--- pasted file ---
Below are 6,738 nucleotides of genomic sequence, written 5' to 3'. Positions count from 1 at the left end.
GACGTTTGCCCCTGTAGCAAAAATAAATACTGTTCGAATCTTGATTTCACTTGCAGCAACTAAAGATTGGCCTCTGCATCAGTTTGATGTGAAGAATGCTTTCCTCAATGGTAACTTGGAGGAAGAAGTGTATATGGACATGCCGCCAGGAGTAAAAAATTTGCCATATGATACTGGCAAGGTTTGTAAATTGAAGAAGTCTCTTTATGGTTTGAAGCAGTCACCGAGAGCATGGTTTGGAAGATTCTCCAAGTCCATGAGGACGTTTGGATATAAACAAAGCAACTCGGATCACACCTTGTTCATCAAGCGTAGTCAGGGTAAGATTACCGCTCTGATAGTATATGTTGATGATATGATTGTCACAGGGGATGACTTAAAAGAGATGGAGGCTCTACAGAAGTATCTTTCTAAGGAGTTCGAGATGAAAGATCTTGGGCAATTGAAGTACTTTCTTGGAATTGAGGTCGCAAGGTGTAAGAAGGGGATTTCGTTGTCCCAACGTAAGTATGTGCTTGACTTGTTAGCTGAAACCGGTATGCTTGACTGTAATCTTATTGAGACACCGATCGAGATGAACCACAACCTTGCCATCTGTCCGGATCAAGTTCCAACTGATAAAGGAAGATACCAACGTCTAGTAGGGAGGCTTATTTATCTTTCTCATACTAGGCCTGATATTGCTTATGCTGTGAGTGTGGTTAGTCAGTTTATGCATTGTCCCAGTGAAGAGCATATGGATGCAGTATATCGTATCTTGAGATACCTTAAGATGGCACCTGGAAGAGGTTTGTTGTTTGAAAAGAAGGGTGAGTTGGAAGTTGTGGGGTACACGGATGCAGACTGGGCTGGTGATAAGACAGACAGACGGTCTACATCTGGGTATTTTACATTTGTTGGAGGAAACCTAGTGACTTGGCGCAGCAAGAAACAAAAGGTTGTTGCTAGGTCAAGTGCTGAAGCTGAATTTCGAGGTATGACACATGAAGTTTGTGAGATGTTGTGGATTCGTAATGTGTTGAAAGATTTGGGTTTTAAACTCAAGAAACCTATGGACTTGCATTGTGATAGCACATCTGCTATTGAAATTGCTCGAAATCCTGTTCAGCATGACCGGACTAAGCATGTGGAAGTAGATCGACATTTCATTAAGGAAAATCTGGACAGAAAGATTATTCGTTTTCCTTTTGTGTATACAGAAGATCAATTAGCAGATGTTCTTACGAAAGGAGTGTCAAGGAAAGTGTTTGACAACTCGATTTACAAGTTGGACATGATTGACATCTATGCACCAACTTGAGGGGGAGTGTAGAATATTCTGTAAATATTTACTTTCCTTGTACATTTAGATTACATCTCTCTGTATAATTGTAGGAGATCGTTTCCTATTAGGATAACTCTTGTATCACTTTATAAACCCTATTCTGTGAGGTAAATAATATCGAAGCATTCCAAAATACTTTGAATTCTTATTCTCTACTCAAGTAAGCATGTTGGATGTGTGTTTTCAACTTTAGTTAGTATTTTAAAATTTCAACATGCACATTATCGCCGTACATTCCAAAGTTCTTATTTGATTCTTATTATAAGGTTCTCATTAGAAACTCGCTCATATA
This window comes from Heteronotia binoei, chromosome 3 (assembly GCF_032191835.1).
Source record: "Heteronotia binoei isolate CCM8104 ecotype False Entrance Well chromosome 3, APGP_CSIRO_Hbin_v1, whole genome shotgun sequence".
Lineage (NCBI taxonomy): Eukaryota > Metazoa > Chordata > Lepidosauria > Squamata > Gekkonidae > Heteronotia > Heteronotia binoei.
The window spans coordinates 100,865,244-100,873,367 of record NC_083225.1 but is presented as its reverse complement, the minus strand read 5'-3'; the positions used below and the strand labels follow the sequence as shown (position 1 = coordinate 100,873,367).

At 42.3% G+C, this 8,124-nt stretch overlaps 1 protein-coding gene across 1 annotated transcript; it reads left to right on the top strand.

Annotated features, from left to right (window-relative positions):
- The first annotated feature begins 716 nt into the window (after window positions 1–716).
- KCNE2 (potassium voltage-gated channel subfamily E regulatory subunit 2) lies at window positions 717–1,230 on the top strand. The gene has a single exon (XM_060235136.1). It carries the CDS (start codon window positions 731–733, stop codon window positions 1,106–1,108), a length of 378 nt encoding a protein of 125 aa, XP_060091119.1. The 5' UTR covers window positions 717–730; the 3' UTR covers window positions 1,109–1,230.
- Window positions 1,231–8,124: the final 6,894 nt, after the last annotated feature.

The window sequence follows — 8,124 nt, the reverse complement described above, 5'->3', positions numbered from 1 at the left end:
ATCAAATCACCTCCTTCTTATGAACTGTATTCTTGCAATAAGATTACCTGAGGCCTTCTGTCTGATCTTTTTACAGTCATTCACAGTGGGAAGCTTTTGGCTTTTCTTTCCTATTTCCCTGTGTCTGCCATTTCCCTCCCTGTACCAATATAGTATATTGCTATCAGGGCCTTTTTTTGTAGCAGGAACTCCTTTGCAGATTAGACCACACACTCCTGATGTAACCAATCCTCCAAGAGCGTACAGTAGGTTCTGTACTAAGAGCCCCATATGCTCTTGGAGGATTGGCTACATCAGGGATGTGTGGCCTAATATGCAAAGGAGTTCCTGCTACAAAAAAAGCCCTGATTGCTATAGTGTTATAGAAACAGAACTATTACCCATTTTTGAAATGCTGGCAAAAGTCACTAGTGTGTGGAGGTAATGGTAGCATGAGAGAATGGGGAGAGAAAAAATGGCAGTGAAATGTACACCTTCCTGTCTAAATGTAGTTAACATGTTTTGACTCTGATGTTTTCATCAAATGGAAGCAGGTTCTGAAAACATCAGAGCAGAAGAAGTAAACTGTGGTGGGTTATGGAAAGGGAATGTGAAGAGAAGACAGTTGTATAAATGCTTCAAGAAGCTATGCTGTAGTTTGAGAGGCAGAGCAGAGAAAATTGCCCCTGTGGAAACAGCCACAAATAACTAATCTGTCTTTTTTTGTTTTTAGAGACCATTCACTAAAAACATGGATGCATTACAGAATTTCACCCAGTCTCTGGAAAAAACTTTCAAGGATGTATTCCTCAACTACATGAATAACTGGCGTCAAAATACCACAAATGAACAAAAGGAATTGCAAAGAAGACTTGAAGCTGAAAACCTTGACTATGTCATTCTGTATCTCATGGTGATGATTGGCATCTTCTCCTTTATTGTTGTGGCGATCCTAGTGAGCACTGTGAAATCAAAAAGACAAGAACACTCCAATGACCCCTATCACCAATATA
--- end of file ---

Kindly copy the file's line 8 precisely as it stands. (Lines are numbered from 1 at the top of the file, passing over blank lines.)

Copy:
Annotated features, from left to right (window-relative positions):